David Cameron has said he will not change his mind over his refusal to go head-to-head with Ed Miliband in a television debate.
The Prime Minister has given broadcasters the ultimatum of a seven-way debate ahead of the start of the election campaign – or nothing.
Mr Cameron claims the debates in 2010 got in the way of campaigning and so wants any debate to take place before March 30, which would be before the release of the Conservatives election manifesto.
Over the weekend Mr Cameron’s chief spin doctor Craig Oliver stated the Prime Minister’s “final position” was for a single debate to take place in the week starting 23 March.
The four broadcasters – the BBC, ITV, Sky and Channel 4 – have said they will stick to their previously announced plans for three debates during the campaign ahead of the General Election on May 7 this year.
Asked about the debates during a speech on free schools on Monday, Mr Cameron said: “I won’t be changing my opinion.”
He said he was happy to debate but was still not willing to consider debating after March 30 – or doing more than one televised session.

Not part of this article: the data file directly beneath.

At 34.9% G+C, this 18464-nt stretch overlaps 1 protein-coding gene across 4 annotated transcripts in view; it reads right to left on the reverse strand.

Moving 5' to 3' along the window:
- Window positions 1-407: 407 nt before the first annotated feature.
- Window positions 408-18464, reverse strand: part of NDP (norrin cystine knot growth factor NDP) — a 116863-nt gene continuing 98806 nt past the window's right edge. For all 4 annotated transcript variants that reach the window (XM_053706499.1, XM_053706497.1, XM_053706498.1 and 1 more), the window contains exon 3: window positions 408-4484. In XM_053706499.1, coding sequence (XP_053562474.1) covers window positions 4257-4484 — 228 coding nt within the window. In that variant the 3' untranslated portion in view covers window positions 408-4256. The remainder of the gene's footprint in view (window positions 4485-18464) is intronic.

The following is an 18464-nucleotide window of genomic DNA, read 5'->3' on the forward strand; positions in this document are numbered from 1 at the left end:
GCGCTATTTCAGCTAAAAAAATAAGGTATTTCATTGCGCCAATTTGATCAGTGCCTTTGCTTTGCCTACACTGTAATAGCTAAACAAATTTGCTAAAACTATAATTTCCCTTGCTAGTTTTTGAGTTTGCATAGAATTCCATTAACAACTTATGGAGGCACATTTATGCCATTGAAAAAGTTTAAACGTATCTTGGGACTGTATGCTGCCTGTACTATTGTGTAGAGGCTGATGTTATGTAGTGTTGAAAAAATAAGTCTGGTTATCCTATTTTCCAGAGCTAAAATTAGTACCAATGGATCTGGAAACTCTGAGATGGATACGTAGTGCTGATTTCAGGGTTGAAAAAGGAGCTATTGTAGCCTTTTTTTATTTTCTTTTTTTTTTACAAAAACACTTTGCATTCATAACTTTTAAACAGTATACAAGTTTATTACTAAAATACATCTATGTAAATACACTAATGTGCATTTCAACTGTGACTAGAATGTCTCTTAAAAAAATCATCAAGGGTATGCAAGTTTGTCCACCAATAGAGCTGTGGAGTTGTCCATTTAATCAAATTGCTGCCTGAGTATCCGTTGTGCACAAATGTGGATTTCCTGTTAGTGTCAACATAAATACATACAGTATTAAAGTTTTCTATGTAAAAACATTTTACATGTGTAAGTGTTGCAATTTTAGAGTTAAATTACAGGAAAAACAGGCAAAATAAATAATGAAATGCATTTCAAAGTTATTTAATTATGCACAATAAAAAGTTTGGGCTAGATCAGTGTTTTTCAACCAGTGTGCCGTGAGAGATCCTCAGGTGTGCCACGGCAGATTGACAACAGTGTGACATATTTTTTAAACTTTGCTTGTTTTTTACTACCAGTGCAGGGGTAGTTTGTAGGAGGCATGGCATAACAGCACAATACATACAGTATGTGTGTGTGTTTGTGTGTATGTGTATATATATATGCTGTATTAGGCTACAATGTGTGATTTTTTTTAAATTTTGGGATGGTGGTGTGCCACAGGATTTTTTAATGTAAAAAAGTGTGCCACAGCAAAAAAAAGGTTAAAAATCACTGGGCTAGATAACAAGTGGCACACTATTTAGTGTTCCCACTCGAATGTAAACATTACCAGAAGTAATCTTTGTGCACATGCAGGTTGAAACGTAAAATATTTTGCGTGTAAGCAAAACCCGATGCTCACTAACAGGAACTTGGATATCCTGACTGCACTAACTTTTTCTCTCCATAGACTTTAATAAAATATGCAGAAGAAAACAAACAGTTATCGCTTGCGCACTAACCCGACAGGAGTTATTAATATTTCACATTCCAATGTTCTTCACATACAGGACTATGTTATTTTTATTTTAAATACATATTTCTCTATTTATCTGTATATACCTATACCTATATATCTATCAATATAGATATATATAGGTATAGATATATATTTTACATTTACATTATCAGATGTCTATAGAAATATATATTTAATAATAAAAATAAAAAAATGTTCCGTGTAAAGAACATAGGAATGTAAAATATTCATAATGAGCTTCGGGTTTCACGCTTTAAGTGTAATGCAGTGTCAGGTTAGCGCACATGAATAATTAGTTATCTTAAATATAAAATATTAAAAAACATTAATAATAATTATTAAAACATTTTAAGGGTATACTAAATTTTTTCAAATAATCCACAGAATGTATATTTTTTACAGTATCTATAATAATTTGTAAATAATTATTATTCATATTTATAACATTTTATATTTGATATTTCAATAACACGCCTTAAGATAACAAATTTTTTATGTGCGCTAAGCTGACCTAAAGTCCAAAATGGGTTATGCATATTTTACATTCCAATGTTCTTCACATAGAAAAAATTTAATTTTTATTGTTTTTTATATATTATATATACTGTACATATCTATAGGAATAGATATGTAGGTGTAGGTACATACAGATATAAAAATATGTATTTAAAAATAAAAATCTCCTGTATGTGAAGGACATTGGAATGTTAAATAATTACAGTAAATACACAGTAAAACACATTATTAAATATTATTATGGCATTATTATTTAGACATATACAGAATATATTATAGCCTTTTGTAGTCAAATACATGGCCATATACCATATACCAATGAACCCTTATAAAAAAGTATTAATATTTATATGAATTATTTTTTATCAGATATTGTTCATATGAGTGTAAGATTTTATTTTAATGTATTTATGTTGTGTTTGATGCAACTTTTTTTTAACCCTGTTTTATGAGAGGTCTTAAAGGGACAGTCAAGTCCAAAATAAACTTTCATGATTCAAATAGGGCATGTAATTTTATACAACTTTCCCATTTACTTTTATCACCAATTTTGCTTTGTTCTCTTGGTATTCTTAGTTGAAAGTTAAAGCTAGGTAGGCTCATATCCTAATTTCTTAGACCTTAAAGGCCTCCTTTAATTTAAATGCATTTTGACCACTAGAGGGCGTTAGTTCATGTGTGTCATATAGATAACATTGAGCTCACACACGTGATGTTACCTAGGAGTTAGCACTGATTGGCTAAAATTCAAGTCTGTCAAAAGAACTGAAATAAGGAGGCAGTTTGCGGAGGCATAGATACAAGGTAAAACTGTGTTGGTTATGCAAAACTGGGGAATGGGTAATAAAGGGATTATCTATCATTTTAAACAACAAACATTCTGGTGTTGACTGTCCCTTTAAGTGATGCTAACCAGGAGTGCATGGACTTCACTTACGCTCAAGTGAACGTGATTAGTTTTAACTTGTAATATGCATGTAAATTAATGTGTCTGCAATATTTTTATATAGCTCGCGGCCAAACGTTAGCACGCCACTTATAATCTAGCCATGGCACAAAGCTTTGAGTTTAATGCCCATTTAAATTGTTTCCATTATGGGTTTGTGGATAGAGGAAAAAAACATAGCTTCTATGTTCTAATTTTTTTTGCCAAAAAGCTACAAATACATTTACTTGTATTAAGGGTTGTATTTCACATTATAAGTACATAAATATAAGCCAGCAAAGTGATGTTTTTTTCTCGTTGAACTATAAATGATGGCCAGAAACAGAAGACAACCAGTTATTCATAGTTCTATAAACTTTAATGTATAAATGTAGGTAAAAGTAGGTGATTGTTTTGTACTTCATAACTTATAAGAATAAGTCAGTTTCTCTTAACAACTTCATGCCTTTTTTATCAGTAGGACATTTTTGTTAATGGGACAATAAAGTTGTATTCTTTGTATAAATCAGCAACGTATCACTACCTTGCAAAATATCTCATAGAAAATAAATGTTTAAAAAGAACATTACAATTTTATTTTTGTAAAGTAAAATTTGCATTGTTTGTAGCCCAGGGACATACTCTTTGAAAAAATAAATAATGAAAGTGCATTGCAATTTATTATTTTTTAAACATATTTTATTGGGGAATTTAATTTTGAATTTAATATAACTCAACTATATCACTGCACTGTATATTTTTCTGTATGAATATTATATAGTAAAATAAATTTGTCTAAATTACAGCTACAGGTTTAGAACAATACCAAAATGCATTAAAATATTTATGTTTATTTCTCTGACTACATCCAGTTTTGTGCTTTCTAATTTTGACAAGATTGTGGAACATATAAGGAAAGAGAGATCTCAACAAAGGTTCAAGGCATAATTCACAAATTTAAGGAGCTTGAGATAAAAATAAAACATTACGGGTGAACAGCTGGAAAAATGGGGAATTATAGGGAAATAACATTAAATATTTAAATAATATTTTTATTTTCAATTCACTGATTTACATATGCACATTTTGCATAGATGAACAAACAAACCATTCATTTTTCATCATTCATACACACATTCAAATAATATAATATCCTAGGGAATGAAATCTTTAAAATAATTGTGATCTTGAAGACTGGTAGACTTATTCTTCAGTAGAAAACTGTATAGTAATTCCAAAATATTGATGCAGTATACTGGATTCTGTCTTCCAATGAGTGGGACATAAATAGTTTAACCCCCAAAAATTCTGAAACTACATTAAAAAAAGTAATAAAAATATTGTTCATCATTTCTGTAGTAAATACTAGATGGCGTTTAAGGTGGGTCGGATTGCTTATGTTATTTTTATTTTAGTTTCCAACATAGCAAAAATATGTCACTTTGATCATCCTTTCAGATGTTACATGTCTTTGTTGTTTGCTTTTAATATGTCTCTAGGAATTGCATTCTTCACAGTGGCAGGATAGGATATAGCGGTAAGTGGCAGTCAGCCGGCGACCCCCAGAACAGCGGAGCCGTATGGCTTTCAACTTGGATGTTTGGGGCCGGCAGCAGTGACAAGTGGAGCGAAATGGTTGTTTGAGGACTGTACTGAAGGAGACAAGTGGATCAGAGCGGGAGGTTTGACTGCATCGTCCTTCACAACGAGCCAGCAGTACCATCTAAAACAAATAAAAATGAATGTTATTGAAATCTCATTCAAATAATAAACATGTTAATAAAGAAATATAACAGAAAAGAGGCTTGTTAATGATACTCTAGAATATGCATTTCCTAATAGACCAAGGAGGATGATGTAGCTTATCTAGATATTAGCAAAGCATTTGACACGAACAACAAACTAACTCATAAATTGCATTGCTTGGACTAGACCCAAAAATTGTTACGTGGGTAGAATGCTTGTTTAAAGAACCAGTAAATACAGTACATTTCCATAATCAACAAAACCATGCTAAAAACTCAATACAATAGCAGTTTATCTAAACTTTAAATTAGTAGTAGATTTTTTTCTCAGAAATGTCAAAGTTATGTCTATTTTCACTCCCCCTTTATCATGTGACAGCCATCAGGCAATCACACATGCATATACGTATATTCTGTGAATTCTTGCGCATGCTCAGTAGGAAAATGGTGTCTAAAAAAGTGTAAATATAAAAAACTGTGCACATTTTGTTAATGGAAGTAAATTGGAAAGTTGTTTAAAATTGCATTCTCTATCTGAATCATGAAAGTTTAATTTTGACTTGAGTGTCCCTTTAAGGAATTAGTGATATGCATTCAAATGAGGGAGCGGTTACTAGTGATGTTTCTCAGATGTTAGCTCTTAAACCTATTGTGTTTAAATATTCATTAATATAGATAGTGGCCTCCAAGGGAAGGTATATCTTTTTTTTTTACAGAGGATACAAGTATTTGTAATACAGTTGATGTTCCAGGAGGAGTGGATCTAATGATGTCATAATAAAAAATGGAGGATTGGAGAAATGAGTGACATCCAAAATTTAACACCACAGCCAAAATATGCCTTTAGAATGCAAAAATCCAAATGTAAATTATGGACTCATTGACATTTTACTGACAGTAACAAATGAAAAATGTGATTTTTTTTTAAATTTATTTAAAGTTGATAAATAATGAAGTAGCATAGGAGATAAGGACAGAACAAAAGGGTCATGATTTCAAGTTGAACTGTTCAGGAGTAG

At the weekend, Labour said if they were in power in May they would take legal steps to ensure televised leaders’ debates become permanent features in general election campaigns.
Mr Cameron has been accused of “running scared” on the issue and of “moral cowardice”.
Labour’s deputy leader Harriet Harman told Sky News’ Murnaghan Programme on Sunday there should be a legal framework underpinning the TV debates similar to that for pre-election broadcasts and election spending.
She said: “I think the debates are an important part of our democracy, in which case let’s not have the prime minister of the day ducking and weaving because he is afraid of actually justifying his record.
Nick Clegg has offered to take Mr Cameron’s place in a head-to-head with Mr Miliband to defend the coalition’s record in government.
Broadcasters are planning a seven-way debate involving Mr Cameron, Mr Miliband, Mr Clegg and the leaders of the Greens, UKIP, Scottish National Party and Plaid Cymru on ITV on 2 April, followed by a second show on BBC featuring the same line-up on 16 April.
A final one-on-one clash between the Tory and Labour leaders would be broadcast on Sky News and Channel 4 on 30 April – exactly a week before the 7 May election.